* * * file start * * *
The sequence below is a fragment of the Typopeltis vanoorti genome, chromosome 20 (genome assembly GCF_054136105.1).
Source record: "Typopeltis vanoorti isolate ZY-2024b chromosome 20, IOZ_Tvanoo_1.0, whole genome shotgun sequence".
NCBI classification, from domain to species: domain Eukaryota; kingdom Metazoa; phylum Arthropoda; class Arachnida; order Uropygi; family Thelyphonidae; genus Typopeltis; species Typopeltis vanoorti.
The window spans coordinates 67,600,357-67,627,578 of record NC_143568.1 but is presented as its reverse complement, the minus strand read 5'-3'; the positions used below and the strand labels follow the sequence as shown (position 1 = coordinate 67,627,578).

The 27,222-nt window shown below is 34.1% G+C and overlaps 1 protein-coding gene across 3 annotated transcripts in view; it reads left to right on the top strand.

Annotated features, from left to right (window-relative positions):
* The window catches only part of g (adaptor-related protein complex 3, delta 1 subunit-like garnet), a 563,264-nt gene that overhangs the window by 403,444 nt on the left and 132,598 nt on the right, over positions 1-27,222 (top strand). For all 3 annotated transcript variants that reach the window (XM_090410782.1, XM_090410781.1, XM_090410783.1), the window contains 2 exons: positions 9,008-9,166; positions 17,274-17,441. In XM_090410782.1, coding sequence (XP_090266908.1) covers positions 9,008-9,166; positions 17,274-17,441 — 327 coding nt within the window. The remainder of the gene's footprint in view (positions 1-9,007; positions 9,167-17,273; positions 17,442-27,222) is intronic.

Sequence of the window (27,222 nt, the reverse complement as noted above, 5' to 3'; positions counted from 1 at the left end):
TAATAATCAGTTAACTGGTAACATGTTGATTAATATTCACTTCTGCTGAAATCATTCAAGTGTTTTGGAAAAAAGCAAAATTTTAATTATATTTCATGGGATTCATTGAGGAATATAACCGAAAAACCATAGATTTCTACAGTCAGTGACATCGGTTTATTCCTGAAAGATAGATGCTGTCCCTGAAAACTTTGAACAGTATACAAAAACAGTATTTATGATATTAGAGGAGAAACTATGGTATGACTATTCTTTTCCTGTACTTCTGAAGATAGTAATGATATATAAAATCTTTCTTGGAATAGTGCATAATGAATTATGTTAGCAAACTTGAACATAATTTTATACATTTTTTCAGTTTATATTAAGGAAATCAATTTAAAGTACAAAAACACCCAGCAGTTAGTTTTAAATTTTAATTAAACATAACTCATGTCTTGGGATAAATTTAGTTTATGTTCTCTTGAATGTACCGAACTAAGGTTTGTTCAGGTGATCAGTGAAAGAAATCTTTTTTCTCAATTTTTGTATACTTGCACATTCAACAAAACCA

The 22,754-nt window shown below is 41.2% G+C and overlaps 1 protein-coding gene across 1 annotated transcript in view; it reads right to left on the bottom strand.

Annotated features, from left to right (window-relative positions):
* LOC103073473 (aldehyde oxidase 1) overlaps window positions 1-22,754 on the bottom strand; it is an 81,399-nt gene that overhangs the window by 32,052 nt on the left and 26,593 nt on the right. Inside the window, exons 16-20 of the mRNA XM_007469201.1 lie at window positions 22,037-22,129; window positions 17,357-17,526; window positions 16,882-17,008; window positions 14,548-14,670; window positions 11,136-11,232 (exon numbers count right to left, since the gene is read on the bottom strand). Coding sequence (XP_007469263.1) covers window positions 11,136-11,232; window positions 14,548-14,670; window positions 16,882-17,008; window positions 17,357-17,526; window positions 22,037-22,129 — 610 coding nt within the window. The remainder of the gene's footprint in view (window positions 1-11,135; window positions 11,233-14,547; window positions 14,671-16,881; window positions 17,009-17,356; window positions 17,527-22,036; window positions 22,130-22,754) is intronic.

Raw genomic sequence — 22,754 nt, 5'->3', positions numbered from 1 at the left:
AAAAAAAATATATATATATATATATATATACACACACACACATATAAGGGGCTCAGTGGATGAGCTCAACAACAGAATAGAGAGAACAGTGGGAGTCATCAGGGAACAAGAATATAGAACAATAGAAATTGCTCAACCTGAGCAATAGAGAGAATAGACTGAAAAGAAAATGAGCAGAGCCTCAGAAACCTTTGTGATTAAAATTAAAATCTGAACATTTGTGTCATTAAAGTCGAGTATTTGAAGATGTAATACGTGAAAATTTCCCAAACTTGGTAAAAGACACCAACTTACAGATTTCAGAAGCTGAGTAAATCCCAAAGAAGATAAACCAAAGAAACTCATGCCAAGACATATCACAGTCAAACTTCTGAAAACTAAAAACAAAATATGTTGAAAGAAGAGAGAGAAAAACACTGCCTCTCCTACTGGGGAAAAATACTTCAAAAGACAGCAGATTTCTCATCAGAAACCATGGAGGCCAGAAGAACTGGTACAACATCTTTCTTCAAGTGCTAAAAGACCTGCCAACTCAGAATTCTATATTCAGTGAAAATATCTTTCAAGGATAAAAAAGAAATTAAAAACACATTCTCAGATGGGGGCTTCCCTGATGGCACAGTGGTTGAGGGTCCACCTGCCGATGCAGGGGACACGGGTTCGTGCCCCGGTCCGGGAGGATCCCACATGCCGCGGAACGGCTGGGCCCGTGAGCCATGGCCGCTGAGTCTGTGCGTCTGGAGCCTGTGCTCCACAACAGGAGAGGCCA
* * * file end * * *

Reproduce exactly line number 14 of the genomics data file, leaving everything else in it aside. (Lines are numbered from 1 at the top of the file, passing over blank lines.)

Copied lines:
AAAAAAAATATATATATATATATATATATACACACACACACATATAAGGGGCTCAGTGGATGAGCTCAACAACAGAATAGAGAGAACAGTGGGAGTCATCAGGGAACAAGAATATAGAACAATAGAAATTGCTCAACCTGAGCAATAGAGAGAATAGACTGAAAAGAAAATGAGCAGAGCCTCAGAAACCTTTGTGATTAAAATTAAAATCTGAACATTTGTGTCATTAAAGTCGAGTATTTGAAGATGTAATACGTGAAAATTTCCCAAACTTGGTAAAAGACACCAACTTACAGATTTCAGAAGCTGAGTAAATCCCAAAGAAGATAAACCAAAGAAACTCATGCCAAGACATATCACAGTCAAACTTCTGAAAACTAAAAACAAAATATGTTGAAAGAAGAGAGAGAAAAACACTGCCTCTCCTACTGGGGAAAAATACTTCAAAAGACAGCAGATTTCTCATCAGAAACCATGGAGGCCAGAAGAACTGGTACAACATCTTTCTTCAAGTGCTAAAAGACCTGCCAACTCAGAATTCTATATTCAGTGAAAATATCTTTCAAGGATAAAAAAGAAATTAAAAACACATTCTCAGATGGGGGCTTCCCTGATGGCACAGTGGTTGAGGGTCCACCTGCCGATGCAGGGGACACGGGTTCGTGCCCCGGTCCGGGAGGATCCCACATGCCGCGGAACGGCTGGGCCCGTGAGCCATGGCCGCTGAGTCTGTGCGTCTGGAGCCTGTGCTCCACAACAGGAGAGGCCA